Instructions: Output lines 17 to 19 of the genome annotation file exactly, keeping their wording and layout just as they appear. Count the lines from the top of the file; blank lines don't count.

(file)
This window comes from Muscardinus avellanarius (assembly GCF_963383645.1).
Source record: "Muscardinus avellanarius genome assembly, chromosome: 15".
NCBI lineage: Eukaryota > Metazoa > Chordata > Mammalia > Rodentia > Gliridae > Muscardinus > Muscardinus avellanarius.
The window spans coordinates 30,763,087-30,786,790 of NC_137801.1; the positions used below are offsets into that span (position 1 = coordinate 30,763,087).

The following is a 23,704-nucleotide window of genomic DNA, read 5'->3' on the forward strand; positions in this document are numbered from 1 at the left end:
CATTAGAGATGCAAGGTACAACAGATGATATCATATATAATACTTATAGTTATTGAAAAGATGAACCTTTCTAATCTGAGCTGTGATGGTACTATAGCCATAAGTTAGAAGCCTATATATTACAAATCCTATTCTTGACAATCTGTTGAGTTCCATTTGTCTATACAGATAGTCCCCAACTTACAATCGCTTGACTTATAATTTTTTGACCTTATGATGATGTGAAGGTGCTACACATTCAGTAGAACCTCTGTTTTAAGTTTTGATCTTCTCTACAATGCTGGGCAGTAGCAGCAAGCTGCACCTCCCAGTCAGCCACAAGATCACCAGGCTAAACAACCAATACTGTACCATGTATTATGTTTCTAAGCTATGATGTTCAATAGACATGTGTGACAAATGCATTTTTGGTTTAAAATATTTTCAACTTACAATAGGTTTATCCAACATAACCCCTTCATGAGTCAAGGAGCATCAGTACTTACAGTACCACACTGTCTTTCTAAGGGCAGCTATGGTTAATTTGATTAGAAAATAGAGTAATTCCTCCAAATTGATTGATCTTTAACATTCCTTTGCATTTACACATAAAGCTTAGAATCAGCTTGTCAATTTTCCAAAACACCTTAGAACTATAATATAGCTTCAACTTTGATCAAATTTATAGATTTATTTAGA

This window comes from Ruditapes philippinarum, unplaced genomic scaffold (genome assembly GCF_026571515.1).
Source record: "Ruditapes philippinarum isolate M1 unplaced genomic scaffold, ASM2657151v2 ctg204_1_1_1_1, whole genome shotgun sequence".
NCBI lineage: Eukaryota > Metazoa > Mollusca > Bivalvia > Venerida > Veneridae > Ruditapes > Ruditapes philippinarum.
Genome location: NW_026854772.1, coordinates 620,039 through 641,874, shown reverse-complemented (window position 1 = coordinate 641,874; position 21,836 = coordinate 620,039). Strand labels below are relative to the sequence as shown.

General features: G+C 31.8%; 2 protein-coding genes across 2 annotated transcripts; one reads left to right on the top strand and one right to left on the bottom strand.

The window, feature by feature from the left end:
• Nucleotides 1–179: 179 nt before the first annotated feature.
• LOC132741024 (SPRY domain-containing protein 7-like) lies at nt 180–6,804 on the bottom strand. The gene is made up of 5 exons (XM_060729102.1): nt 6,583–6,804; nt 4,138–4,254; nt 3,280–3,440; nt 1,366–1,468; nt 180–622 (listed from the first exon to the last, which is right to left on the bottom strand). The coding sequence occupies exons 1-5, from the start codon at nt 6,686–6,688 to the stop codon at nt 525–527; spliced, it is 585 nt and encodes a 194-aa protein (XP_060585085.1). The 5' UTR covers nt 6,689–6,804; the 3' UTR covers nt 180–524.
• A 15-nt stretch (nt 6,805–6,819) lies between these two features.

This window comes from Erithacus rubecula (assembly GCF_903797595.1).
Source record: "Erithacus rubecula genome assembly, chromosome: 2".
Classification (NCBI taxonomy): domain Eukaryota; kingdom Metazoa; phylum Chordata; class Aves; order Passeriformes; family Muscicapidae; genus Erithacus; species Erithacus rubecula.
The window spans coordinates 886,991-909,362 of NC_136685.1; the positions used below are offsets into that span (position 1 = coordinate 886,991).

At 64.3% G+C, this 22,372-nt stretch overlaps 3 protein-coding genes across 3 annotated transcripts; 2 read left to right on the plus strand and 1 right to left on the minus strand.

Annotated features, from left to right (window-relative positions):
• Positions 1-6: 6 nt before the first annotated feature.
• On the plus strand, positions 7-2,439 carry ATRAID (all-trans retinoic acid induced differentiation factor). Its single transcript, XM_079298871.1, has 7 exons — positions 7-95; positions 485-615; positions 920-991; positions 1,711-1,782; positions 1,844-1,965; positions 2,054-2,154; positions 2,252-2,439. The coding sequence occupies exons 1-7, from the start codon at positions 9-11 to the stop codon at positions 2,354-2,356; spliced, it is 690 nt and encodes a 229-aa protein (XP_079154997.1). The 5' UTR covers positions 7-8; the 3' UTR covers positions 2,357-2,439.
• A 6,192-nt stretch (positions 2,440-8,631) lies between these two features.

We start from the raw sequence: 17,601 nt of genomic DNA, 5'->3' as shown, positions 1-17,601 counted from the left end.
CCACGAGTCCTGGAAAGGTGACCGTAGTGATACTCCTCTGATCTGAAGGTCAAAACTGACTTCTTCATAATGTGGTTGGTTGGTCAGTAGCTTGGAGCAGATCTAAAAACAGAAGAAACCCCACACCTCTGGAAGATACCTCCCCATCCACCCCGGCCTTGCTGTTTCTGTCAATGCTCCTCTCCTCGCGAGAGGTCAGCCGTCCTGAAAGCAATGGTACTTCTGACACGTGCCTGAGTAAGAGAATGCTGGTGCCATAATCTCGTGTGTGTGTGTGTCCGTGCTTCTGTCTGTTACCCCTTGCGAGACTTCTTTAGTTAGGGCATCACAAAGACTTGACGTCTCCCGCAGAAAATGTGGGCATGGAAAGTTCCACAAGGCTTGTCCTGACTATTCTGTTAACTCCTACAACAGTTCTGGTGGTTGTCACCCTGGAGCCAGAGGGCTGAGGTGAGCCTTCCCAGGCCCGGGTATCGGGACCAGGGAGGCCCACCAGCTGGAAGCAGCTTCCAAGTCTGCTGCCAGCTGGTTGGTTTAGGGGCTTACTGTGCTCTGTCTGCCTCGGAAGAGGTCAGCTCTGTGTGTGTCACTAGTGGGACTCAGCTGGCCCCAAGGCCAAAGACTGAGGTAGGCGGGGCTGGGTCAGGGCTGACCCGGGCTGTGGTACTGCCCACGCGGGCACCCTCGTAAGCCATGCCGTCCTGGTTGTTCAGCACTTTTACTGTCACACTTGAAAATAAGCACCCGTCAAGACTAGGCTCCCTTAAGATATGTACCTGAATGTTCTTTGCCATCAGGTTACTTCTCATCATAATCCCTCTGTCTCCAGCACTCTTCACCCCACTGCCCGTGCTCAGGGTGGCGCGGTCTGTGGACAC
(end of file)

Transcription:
Source record: "Erithacus rubecula genome assembly, chromosome: 2".
Classification (NCBI taxonomy): domain Eukaryota; kingdom Metazoa; phylum Chordata; class Aves; order Passeriformes; family Muscicapidae; genus Erithacus; species Erithacus rubecula.
The window spans coordinates 886,991-909,362 of NC_136685.1; the positions used below are offsets into that span (position 1 = coordinate 886,991).